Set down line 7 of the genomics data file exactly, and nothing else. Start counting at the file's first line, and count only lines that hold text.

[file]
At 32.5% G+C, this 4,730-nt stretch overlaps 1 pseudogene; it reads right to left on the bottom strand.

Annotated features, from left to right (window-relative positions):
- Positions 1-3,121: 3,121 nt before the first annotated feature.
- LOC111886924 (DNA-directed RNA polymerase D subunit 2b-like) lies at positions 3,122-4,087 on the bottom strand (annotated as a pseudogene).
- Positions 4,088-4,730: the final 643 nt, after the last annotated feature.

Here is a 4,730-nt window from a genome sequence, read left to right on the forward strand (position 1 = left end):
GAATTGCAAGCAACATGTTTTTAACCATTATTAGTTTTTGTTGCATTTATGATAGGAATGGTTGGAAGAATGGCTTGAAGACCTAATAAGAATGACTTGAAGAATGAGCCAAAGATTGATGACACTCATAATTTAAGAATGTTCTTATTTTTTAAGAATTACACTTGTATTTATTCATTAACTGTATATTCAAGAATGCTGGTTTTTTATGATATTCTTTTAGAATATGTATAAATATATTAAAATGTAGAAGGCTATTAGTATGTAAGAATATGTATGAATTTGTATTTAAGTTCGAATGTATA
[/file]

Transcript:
GAATTGCAAGCAACATGTTTTTAACCATTATTAGTTTTTGTTGCATTTATGATAGGAATGGTTGGAAGAATGGCTTGAAGACCTAATAAGAATGACTTGAAGAATGAGCCAAAGATTGATGACACTCATAATTTAAGAATGTTCTTATTTTTTAAGAATTACACTTGTATTTATTCATTAACTGTATATTCAAGAATGCTGGTTTTTTATGATATTCTTTTAGAATATGTATAAATATATTAAAATGTAGAAGGCTATTAGTATGTAAGAATATGTATGAATTTGTATTTAAGTTCGAATGTATA